The Hobbit: An Unexpected Journey - movie reviewIt’s unspeakably wonderful to see The Shire safely back in Peter Jackson’s hands. The knighted director ventures back to Middle Earth, 60 years prior to The Lord of the Rings, to bring us J.R.R. Tolkien’s beloved tale of dwarf-sized derring-do.
The story, is surely familiar by way of cultural osmosis and/or school-time reading requirements. Our titular hero Bilbo Baggins finds himself in a company of 13 exiled dwarves, all of whom are determined to conquer Smaug, the gold-snavelling dragon who has driven them from their Dwarf Kingdom of Erebor. Yes, dragon wrath notwithstanding, it’s a far more modest story than the end of the world antics of The Lord of the Rings. But that hasn’t stopped Jackson and his team from adapting Tolkien’s trim, 300-page novel into a blockbuster trilogy. But check your incredulity at the door, for if this first installment is anything to go by: then by Zeus we’re in for a good time!
That is, you’ll have good time if you can handle the newfangled 48 frames-per-second (48 fps). Jackson is taking a gamble on launching this new technology on such an epic stage. The disarmingly clear, hyper-real quality of the 48fps requires an almost bodily adjustment. The characters are so precisely defined from their backgrounds that they look stuck on; aliens in their surroundings. Their movement often feels akin to a video game, which can threaten to jolt you out of the cinema experience, particularly in the daytime scenes. With 1000 of the 25,000 worldwide screens projecting the movie at 48fps, debate will no doubt ensue over the technology's successes and shortcomings. For this cinema-goer, the jury is still out.
Setting aside technological considerations, The Hobbit is nothing short of a joyous homecoming. Jackson and his screenwriting team—Fran Walsh, Philippa Boyens and Guillermo del Toro—cleverly serve up the familiar faces of Bilbo (Ian Holm) and Frodo (Elijah Wood) in a prologue that neatly interlaces with the opening of The Fellowship of the Ring. We are then whisked back 60 years to meet young Bilbo (Martin Freeman), who is singled out by Gandalf (the onscreen treasure that is Sir Ian McKellen) to assist the dwarves in their quest to reclaim their homeland.
Martin Freeman is perfect as Bilbo: the big-hearted homebody, who fusses over his plates and his pantry as the dwarves descend upon Bag End; later, the extremely averse adventurer who asks the company to turn back because he forgot his handkerchief! Freeman’s familiar traits as the stoic Dr. Watson in Sherlock, longsuffering Tim in The Office, or even the endearing amateur porn stand-in from Love Actually all find their natural home in a pair of hairy hobbit feet. And considering the film’s comparatively lighter, more comedic tone than it’s Lord of the Rings sibling, Freeman’s understated blend of heart and humour proves a galvanizing force throughout the film.
Indeed, while Jackson clearly relishes the dark and dangerous forces at work against his pint-sized company, he is also keen to share some laughs. Moreover, burdened with the task of sharing screen time with thirteen hirsute dwarves, Jackson often uses humour as a means to individuate. James Nesbitt’s larikin Bofur leads the way, mostly at portly Bombur’s (Stephen Hunter) expense. This distinguishes them from the so-called ‘hot dwarves’ Fili (Dean O'Gorman) and Kili (Aidan Turner) and of course the company’s illustrious leader, Thorin Oakenshield (Richard Armitage).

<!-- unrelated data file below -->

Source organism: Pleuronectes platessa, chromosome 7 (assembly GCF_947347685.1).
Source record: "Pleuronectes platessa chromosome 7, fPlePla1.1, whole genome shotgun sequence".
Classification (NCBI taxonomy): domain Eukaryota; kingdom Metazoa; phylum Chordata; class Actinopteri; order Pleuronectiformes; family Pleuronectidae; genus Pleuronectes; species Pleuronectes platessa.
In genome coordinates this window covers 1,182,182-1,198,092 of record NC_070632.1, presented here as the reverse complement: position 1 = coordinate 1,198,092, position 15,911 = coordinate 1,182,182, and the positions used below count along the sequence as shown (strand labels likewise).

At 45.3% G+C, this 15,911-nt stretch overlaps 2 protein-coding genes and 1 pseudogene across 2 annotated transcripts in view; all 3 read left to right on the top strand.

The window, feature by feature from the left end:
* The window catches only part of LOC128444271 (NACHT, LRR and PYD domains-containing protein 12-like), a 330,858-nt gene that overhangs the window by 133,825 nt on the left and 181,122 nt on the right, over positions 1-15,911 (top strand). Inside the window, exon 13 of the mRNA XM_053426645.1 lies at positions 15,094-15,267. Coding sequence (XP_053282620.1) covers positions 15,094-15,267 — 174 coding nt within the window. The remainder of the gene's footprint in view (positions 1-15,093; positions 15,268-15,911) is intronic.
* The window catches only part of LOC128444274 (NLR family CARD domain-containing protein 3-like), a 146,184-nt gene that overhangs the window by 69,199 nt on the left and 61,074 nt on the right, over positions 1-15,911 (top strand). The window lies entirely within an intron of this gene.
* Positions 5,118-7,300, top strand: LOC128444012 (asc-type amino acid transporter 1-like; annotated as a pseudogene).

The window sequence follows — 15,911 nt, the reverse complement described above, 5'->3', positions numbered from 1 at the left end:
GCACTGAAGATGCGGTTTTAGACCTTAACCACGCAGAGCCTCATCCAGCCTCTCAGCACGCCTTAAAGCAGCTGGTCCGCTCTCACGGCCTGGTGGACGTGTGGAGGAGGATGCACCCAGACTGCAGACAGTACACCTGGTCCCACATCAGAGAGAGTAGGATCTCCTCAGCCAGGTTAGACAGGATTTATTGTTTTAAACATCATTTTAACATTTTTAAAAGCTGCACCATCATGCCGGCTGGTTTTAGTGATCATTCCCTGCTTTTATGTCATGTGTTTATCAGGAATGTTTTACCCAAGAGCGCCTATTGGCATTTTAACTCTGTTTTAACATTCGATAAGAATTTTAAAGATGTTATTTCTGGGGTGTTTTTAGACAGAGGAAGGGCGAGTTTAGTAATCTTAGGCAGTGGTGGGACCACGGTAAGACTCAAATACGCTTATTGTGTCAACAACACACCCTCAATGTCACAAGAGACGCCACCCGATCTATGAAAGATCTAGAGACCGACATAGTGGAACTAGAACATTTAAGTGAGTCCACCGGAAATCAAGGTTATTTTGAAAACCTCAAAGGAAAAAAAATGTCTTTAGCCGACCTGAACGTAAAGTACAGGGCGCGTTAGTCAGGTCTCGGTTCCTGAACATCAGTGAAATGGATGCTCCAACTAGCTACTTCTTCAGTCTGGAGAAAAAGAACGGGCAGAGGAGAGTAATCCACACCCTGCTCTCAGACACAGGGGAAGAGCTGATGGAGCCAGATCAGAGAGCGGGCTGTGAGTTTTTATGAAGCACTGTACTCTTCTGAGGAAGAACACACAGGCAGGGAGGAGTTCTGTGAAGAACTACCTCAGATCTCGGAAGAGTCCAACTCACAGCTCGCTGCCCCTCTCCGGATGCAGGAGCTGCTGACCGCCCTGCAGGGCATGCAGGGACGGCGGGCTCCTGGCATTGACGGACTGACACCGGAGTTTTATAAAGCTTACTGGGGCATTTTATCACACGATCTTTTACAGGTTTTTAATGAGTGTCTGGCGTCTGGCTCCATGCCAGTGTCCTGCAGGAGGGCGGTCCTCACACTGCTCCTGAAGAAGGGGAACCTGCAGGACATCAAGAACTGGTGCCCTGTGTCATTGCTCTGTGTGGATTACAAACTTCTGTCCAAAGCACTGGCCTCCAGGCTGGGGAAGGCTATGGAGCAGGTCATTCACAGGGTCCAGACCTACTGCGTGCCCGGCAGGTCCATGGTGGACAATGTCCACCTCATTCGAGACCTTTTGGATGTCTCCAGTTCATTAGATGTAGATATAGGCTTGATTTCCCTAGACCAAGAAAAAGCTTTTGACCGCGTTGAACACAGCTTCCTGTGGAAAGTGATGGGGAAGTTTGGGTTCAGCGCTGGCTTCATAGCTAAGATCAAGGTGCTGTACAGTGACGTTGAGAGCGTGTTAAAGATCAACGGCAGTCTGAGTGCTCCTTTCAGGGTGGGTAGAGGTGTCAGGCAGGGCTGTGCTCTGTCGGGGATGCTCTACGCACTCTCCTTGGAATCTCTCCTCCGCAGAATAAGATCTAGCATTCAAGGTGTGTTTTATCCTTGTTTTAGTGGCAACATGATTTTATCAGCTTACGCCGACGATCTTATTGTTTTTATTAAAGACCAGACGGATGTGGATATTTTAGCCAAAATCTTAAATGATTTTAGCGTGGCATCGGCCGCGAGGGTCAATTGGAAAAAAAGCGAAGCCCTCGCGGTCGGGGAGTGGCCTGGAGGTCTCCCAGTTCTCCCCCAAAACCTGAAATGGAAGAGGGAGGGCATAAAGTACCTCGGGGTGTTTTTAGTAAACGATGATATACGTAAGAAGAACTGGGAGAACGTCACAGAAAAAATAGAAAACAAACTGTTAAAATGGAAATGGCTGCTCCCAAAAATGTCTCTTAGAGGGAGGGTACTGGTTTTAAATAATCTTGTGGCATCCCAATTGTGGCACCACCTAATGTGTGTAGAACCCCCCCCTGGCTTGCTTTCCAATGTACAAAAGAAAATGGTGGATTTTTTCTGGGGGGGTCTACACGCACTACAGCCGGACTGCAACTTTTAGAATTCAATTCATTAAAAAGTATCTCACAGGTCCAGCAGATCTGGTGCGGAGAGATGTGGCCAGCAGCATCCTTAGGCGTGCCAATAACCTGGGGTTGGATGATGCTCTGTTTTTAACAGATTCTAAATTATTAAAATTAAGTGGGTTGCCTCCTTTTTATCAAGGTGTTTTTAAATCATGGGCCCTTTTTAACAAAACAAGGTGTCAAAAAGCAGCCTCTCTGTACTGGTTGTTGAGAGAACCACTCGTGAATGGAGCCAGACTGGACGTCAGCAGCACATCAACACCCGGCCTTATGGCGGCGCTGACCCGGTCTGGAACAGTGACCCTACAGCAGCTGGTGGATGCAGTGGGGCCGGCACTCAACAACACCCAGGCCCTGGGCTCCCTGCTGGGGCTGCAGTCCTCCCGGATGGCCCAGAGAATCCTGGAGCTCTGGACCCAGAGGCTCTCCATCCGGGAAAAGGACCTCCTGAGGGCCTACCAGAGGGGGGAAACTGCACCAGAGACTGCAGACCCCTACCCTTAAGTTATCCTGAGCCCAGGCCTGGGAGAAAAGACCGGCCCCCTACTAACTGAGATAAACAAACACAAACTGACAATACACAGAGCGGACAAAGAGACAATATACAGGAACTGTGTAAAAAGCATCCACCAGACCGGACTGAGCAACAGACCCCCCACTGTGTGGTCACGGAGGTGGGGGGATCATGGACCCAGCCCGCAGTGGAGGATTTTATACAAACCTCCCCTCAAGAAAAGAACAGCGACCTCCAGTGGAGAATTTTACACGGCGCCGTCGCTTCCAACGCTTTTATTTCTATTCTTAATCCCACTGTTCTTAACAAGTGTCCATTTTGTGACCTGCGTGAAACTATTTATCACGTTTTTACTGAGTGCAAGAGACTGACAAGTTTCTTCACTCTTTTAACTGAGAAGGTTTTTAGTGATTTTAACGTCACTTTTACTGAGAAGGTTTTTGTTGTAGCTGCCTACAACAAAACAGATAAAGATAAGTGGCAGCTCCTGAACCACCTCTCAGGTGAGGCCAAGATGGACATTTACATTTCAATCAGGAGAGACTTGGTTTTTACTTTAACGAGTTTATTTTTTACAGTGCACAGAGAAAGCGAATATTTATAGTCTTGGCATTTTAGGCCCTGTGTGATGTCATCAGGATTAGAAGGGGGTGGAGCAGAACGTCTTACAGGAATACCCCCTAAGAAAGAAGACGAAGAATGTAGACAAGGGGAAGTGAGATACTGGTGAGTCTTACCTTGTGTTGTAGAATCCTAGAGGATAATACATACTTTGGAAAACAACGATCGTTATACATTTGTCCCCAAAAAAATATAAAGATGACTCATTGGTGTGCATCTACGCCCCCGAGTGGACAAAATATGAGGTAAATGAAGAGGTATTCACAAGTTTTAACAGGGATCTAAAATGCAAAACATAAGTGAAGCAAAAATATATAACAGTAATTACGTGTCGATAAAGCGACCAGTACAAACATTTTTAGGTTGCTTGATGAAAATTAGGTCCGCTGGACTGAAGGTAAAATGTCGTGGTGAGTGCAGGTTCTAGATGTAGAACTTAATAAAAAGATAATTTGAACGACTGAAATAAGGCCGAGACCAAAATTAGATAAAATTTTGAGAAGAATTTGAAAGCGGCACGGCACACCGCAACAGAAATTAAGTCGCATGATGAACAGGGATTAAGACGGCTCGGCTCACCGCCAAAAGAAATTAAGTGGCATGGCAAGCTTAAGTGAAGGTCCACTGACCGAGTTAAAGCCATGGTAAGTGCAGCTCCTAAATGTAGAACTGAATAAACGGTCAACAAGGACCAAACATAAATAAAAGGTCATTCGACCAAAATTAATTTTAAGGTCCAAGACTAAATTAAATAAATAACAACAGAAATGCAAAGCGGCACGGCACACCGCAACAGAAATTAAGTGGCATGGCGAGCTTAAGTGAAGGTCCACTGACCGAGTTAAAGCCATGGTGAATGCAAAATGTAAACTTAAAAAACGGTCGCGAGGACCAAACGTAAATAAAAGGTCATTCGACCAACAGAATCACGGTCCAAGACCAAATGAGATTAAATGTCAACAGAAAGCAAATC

This reviewer’s heart will forever belong to Aragorn, but Armitage has got some game. He and Freeman admirably lock horns over Bilbo’s inclusion in the company, but Armitage really comes into his own in the ‘hero shot’ stakes: with flowing locks and a steely gaze, he gives us Braveheart by way of 300 – epically cool.
Another cracking turn comes from Barry Humphries. Unrecognisable, yet quintessentially ‘Barry,’ he voices the Great Goblin: a hulking, grimy, goiter-jiggling feat of fantastical CGI from that impossibly talented bunch at Weta Digital (though Guillermo Del Toro’s style seems evident here too). Cate Blanchett may make a rousing, unearthly return as Galadriel, but it’s the goblin underworld that steals the show.
This couldn’t be truer in the case of Gollum. Gliding straight over any “uncanny valleys”, Andy Serkis makes a triumphant return as our precious antihero. Serkis not only reassumes his groundbreaking performance-capture creature in effortless fashion, but proceeds to outdo himself in a jaw-dropping showdown with Bilbo.
Rehearsed as a theatrical chamber piece, the famous ‘Riddle Game’ gives goosebumps; Serkis and Freeman are superlative together in this battle of wits, where the laughs stemming from Gollum’s frayed psyche somehow manage to both relieve and amplify the tension. Jackson matches these stellar performances with superb editing, cinematography and that impossibly impressive CGI, in what will surely become a classic scene in cinema.
With so much action and so many moving characters/pixels, the simplicity of this two-hander comes like a breath of fresh air. Which is not to say the adventure elements are found wanting. On the contrary, the stone-soldiers battle and the goblin shantytown are just two standout sequences that use 3D to beautiful and hair-raising effect. However, the tale’s gormless trolls—Bert, Tom, and Bill—probably galumph around too long, stretching the laughs a bit too far. Then again, that scene should play very well with kids.
For ultimately The Hobbit is a children’s story. And Jackson et al have done a masterful job of bringing life, depth and impossibly intricate detail to Tolkien’s fantasy world.